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Expert Perspective

Solving Our Housing Crisis Can Help Address Poverty and Child Hunger

Gay couple with their baby at home
Gay couple with their baby at home

Carl Gershenson

Lab Director, Eviction Lab


October 23rd, 2023


Every family deserves the opportunity to thrive, and safety net programs can help ensure that opportunity. But if those programs fail to meet families’ needs during a time of crisis, we should be asking ourselves why, and how we can fix it.

At the Eviction Lab, we’re studying the impacts of America’s housing crisis: How the lack of affordable housing is a root cause of poverty, food insecurity, health disparities, and other critical challenges families face. Right now, we’re investigating why so many families who rely on food assistance from SNAP lose those critical benefits when they get evicted from their home.

When Housing and Food Insecurity Intersect

Access to safe, stable, affordable housing is linked with better physical and mental health, improved educational and developmental outcomes for children, financial security, and economic mobility. The loss of housing is associated with the inverse of each of these outcomes. 

Right now, there’s a nationwide shortage of affordable homes that’s forcing millions of families to spend 50% or more of their income on housing alone. This increases their risk for housing instability and eviction. Our research shows that households with children are even more likely to face eviction than those without. This could be due to numerous factors, including: 

  • Childcare and employment challenges. Parents and caregivers in communities that lack affordable, reliable childcare may have more difficulty getting or keeping a job. 
  • Landlord discrimination. Though children are protected under the Fair Housing Act, landlords may be less willing to rent to a mother with young children, for example, than to a single adult. 
  • Income prioritization. Many families that earn limited incomes will choose to feed their kids before they pay rent.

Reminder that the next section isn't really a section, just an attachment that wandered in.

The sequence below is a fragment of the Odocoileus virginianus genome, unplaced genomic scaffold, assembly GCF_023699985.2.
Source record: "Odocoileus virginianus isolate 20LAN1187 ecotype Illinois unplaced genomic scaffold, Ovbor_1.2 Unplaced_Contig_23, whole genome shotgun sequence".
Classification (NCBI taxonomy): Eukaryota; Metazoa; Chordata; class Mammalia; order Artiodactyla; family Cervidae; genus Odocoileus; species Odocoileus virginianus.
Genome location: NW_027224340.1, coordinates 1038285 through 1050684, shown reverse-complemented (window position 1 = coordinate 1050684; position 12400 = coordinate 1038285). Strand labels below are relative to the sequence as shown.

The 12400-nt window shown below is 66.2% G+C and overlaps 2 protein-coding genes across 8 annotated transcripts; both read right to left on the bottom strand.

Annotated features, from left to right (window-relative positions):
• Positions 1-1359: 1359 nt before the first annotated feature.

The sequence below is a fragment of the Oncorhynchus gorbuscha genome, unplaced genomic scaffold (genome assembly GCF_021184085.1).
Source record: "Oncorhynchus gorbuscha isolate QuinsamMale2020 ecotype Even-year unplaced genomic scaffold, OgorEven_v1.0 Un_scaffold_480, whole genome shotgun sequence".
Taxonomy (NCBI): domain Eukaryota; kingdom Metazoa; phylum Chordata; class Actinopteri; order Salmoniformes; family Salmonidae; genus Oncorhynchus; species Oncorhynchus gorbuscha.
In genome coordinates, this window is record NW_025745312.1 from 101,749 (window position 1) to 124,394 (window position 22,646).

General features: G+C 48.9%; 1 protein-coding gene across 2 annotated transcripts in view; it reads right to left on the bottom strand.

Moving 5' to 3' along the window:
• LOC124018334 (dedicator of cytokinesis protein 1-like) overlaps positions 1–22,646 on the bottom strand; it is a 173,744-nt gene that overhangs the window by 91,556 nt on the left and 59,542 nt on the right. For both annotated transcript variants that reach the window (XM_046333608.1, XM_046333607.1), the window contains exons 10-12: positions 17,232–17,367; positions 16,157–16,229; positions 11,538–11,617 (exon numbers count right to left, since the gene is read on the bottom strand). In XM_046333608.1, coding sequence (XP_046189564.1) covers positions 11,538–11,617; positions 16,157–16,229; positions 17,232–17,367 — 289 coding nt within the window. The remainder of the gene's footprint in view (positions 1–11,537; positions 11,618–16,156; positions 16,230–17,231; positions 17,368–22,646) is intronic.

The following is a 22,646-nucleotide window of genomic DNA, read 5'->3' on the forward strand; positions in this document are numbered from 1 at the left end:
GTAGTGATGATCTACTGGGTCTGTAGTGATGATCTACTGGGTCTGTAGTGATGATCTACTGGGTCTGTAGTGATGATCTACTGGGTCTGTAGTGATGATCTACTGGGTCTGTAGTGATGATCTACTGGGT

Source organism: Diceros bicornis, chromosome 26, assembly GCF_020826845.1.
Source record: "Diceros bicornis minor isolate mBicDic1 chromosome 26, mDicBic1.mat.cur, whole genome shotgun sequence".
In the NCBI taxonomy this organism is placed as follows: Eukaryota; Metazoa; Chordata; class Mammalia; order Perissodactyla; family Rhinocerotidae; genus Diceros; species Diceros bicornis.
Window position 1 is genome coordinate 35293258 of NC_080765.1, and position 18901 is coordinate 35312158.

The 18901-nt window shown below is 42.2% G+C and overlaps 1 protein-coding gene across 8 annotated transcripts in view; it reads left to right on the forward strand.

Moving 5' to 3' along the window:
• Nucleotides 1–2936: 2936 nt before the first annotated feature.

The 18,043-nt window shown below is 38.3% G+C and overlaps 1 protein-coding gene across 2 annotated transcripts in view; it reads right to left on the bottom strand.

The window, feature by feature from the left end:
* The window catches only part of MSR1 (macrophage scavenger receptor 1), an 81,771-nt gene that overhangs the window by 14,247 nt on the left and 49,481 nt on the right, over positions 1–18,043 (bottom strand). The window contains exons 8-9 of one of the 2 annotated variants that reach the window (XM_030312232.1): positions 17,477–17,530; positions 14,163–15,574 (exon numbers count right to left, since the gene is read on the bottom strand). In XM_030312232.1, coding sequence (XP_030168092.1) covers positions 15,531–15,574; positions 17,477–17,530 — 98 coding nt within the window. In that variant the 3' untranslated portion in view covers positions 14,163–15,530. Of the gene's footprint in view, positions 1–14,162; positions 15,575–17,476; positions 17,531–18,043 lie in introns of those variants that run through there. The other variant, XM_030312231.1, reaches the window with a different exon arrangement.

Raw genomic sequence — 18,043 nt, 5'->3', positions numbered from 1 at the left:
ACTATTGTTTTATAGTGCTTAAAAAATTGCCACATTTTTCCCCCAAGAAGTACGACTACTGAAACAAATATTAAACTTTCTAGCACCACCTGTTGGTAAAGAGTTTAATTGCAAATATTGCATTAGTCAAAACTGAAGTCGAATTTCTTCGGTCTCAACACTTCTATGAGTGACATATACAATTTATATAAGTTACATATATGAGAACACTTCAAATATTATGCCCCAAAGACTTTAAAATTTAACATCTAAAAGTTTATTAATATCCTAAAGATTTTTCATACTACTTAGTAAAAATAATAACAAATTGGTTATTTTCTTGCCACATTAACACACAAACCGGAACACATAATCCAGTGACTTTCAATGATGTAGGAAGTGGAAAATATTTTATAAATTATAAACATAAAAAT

For some families, the chance of eviction is even higher: Black and Latinx renters in general, and women in particular, are disproportionately threatened with eviction and evicted from their homes.

Improving Access to Housing and Food

The hope would be that safety net programs like SNAP would be there to help families who have been evicted get back on their feet as they seek stable housing. That’s not the reality for millions of Americans. 

For example, we’re working to understand why families lose access to their SNAP benefits when they get evicted from their homes. That includes examining the requirements families must meet to apply or re-enroll for benefits, how families receive updates and benefits, and other factors that might cause people to miss out on SNAP nutrition benefits when they’re in crisis. 

“During the pandemic we saw the federal government mobilize quickly to deliver aid where and when it was needed. What if we brought the same urgency to strengthening SNAP, especially to protect families facing a crisis like eviction?”

Carl Gershenson

Our research is still underway but we know there are solutions that could protect kids and families from experiencing hunger, poverty, and eviction, including:

  • Reducing barriers to accessing nutrition programs. If families who are eligible for nutrition benefits are not receiving them, we need to look closely at application and administrative processes to identify and address barriers. Streamlining and modernizing the enrollment processes for SNAP and other nutrition assistance programs would help ensure that the families who need benefits can get them. 
  • Investing in policies that put families first. Instituting universal childcare, raising the minimum wage, reinstituting the Child Tax Credit, and providing paid family leave are all building blocks for healthy, equitable communities that families can thrive in. 
  • Helping families find and stay in their homes. The national eviction rate fell dramatically during the COVID-19 pandemic, thanks in part to financial supports like eviction moratoria and emergency rental assistance. This past year, when those programs expired, the child poverty rate more than doubled. Ensuring that families who qualify for housing assistance receive it—and making much greater investments in family-friendly, affordable housing—would help more families access stable housing.

Support for these and other equitable solutions are urgently needed in every community nationwide. Ultimately, we must dismantle the barriers that create unequal opportunity and threaten our shared prosperity to build a better future for everyone’s children and grandchildren.

About the Authors

Carl Gershenson
Lab Director, Eviction Lab
Carl Gershenson is the lab director at Eviction Lab. Together with Principal Investigator Matthew Desmond, he is conducting research on the link between housing instability and food insecurity through a grant from Healthy Eating Research and RWJF.

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